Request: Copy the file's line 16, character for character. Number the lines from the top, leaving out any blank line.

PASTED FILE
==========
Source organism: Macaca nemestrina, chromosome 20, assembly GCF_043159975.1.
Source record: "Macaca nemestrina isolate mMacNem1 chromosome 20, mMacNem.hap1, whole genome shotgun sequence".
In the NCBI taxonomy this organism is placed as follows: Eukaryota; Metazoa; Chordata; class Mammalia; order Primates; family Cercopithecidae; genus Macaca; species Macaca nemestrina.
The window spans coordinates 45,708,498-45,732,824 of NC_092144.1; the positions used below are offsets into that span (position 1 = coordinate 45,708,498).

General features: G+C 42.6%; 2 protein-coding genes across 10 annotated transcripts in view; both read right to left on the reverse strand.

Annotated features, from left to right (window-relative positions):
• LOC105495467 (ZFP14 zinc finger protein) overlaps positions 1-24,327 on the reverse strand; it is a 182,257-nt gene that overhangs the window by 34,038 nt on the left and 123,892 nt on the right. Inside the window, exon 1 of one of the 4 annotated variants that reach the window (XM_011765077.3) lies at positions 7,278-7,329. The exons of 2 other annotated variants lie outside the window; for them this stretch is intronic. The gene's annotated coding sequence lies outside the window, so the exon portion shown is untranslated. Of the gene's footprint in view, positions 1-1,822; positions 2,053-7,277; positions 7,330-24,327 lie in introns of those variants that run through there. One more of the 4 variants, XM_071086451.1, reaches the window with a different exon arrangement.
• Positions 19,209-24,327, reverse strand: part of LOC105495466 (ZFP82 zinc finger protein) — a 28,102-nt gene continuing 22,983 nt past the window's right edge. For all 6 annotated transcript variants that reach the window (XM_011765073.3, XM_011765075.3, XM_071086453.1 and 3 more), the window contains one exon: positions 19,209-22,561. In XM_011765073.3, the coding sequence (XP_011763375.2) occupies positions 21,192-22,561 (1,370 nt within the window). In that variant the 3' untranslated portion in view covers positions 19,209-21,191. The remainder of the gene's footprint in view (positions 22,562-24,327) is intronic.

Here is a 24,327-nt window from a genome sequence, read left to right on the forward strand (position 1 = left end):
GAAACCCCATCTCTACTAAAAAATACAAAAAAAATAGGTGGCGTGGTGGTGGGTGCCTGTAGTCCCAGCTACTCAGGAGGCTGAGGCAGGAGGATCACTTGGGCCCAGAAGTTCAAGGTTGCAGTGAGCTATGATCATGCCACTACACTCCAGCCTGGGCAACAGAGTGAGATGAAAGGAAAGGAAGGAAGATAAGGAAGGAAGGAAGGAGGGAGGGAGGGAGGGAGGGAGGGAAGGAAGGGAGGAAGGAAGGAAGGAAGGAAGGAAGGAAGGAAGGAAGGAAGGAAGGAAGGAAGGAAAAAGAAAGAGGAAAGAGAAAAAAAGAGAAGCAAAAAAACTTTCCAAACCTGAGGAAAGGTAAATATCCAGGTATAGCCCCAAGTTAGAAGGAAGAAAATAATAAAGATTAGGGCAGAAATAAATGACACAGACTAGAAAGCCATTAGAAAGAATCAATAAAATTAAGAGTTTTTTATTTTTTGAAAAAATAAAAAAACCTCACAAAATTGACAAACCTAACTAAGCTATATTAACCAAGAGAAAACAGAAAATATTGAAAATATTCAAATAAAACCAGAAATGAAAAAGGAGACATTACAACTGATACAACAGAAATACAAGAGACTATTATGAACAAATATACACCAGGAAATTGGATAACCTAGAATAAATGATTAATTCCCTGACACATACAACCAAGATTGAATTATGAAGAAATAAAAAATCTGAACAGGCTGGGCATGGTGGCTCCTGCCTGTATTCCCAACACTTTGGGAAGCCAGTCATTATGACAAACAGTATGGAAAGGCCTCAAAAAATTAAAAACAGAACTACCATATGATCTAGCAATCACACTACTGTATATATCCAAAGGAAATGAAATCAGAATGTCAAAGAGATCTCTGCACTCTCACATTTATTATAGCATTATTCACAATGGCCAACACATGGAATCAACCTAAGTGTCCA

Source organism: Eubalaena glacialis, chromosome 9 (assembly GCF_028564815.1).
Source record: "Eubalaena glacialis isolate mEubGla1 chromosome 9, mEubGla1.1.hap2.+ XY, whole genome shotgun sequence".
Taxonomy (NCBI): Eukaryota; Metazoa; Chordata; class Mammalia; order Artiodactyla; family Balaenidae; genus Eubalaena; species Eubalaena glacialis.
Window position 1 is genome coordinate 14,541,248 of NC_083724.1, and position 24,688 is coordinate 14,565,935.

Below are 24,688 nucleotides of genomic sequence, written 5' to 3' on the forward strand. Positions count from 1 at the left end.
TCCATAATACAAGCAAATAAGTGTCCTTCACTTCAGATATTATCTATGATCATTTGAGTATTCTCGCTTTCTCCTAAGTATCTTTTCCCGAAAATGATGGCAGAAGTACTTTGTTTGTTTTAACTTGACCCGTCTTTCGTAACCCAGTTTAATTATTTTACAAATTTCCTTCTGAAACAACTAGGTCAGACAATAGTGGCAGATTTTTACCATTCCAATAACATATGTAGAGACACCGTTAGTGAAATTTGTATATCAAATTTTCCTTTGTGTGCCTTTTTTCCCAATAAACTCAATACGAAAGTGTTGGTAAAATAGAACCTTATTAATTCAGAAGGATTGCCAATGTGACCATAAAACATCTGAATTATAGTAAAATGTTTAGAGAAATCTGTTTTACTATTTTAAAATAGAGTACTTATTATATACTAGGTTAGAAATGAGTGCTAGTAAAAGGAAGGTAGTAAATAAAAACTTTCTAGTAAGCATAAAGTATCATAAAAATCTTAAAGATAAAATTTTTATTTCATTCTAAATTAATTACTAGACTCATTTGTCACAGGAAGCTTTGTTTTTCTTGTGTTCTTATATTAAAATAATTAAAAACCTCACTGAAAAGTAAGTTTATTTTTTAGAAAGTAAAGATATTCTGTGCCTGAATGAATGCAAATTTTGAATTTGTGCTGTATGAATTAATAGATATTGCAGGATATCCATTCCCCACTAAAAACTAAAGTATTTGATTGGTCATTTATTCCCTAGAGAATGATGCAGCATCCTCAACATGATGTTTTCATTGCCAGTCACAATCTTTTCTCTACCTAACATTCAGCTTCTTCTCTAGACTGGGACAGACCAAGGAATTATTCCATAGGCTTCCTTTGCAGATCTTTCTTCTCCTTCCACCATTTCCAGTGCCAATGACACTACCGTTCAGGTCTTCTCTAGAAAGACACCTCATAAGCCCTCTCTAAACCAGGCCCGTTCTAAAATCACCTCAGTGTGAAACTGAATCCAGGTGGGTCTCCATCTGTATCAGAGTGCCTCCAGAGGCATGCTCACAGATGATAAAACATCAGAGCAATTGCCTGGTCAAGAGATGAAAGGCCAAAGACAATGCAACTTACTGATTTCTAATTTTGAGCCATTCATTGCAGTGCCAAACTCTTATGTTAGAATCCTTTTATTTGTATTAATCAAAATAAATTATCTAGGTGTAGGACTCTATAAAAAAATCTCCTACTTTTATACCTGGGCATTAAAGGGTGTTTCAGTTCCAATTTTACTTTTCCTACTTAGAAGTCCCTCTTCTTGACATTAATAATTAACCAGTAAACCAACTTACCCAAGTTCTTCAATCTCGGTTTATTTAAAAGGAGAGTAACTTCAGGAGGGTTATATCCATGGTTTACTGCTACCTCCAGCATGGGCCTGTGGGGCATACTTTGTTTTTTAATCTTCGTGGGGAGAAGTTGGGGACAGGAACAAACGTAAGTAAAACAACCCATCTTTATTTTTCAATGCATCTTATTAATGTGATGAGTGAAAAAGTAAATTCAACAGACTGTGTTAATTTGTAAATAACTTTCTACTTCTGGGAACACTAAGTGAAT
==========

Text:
TCCATAATACAAGCAAATAAGTGTCCTTCACTTCAGATATTATCTATGATCATTTGAGTATTCTCGCTTTCTCCTAAGTATCTTTTCCCGAAAATGATGGCAGAAGTACTTTGTTTGTTTTAACTTGACCCGTCTTTCGTAACCCAGTTTAATTATTTTACAAATTTCCTTCTGAAACAACTAGGTCAGACAATAGTGGCAGATTTTTACCATTCCAATAACATATGTAGAGACACCGTTAGTGAAATTTGTATATCAAATTTTCCTTTGTGTGCCTTTTTTCCCAATAAACTCAATACGAAAGTGTTGGTAAAATAGAACCTTATTAATTCAGAAGGATTGCCAATGTGACCATAAAACATCTGAATTATAGTAAAATGTTTAGAGAAATCTGTTTTACTATTTTAAAATAGAGTACTTATTATATACTAGGTTAGAAATGAGTGCTAGTAAAAGGAAGGTAGTAAATAAAAACTTTCTAGTAAGCATAAAGTATCATAAAAATCTTAAAGATAAAATTTTTATTTCATTCTAAATTAATTACTAGACTCATTTGTCACAGGAAGCTTTGTTTTTCTTGTGTTCTTATATTAAAATAATTAAAAACCTCACTGAAAAGTAAGTTTATTTTTTAGAAAGTAAAGATATTCTGTGCCTGAATGAATGCAAATTTTGAATTTGTGCTGTATGAATTAATAGATATTGCAGGATATCCATTCCCCACTAAAAACTAAAGTATTTGATTGGTCATTTATTCCCTAGAGAATGATGCAGCATCCTCAACATGATGTTTTCATTGCCAGTCACAATCTTTTCTCTACCTAACATTCAGCTTCTTCTCTAGACTGGGACAGACCAAGGAATTATTCCATAGGCTTCCTTTGCAGATCTTTCTTCTCCTTCCACCATTTCCAGTGCCAATGACACTACCGTTCAGGTCTTCTCTAGAAAGACACCTCATAAGCCCTCTCTAAACCAGGCCCGTTCTAAAATCACCTCAGTGTGAAACTGAATCCAGGTGGGTCTCCATCTGTATCAGAGTGCCTCCAGAGGCATGCTCACAGATGATAAAACATCAGAGCAATTGCCTGGTCAAGAGATGAAAGGCCAAAGACAATGCAACTTACTGATTTCTAATTTTGAGCCATTCATTGCAGTGCCAAACTCTTATGTTAGAATCCTTTTATTTGTATTAATCAAAATAAATTATCTAGGTGTAGGACTCTATAAAAAAATCTCCTACTTTTATACCTGGGCATTAAAGGGTGTTTCAGTTCCAATTTTACTTTTCCTACTTAGAAGTCCCTCTTCTTGACATTAATAATTAACCAGTAAACCAACTTACCCAAGTTCTTCAATCTCGGTTTATTTAAAAGGAGAGTAACTTCAGGAGGGTTATATCCATGGTTTACTGCTACCTCCAGCATGGGCCTGTGGGGCATACTTTGTTTTTTAATCTTCGTGGGGAGAAGTTGGGGACAGGAACAAACGTAAGTAAAACAACCCATCTTTATTTTTCAATGCATCTTATTAATGTGATGAGTGAAAAAGTAAATTCAACAGACTGTGTTAATTTGTAAATAACTTTCTACTTCTGGGAACACTAAGTGAAT